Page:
When the Paris bank finds that their Euros have gone poof, FBI agent Dylan (Mark Ruffalo) and Interpol agent Alma (Mélanie Laurent) question the four, but release them. Also entering the story is Thaddeus Bradley (played by Morgan Freeman), a former magician who has made a career debunking and exposing other magicians’ tricks via a line of successful videos. Michael Caine appears as the Four Horsemen’s manager/advisor/benefactor.

As the fast-moving storyline progresses, the main question to be answered is who assembled these four and what is this person’s motivation? Following a trick/stunt in New Orleans that includes the apparent criminal theft of more money, our gang of four retreats to New York. As authorities close in, they run. Magician Jack is pursued in an exciting chase through Manhattan traffic that results in a fiery crash on the 59th Street Bridge. Jack’s apparent demise leaves no one feelin’ groovy.

After the Four Horsemen’s penultimate bit of business atop an NYC rooftop, all is explained and the elaborate, tangled web is unraveled.

With some films, you might hope to get to know the characters better, but with Now You See Me, it’s the plot that keeps the wheels turning. Mere surface awareness of the film’s individuals turns out to be for the best, I believe. Because, as Eisenberg’s character Daniel says at the movie’s beginning, “The closer you look, the less you see.”

(Rated PG-13.)

Premium Rush

“Premium Rush” is a movie my sons would’ve loved when they were 11 or 12. The movie is kinetic. It rarely stops moving. And some of the bike stunts are really cool. The title refers to the priority delivery status of a package, but it can also describe the adrenaline flow the movie sets off.

The film has hip younger characters, bumbling older characters, a friendly rivalry, a hint of romance, a bit of mystery, several chuckles and danger on many fronts. (Its rating is PG-13.)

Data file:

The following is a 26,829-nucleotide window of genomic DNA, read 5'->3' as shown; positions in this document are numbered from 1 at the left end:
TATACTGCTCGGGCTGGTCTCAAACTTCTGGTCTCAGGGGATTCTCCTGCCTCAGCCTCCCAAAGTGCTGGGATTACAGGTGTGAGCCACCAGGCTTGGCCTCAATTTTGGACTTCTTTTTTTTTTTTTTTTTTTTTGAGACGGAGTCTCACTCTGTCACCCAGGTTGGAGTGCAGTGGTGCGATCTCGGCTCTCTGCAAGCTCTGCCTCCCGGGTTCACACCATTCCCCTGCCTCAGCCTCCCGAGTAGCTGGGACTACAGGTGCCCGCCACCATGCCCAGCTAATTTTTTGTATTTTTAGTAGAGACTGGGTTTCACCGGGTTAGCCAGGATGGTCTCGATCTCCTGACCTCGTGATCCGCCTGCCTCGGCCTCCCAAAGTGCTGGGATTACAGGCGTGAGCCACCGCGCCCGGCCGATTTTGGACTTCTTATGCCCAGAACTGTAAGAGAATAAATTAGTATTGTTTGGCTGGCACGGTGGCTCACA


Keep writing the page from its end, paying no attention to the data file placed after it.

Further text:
Joseph Gordon-Levitt is a bicycle courier in Manhattan. He does all the things that give some urban cyclists a bad rep: running red lights, riding between lanes of auto traffic, riding against the flow of traffic, taking to the sidewalk when the road is clogged, etc. He has no gears and no brakes on his bike.

The story revolves around one important delivery that has to go from Columbia Law School to Chinatown during afternoon rush hour. Michael Shannon is a crooked NYPD detective who wants to intercept the package, in order to pay off a gambling debt. “The Daily Show’s” Aasif Mandvi is the courier service’s dispatcher.

From the excellent opening shot, which shows Gordon-Levitt floating through the air in slow motion, director David Koepp takes us back a few hours to set everything up. He picks up from that slo-mo float to get us to the climax. The out-of-sequence storytelling works well.

If you’ve ever driven in Manhattan, you may have experienced bicyclists darting in and out amongst heavy traffic. “Premium Rush” depicts that reckless behavior with multiple shots of the bike riders in precarious situations on crowded streets. Gordon-Levitt’s risky riding is further revealed via many POV shots. One effective technique shows him speculating—in a split second—his chances of success among several options for getting through a congested intersection.

Will those over the ages of 11 and 12 like “Premium Rush?” I think yes. The action blends well with the storytelling. As a bike rider who prefers the Katy Trail, the idea of racing through the streets of NYC is frightening. But the vicarious thrill I get from this movie is a rush.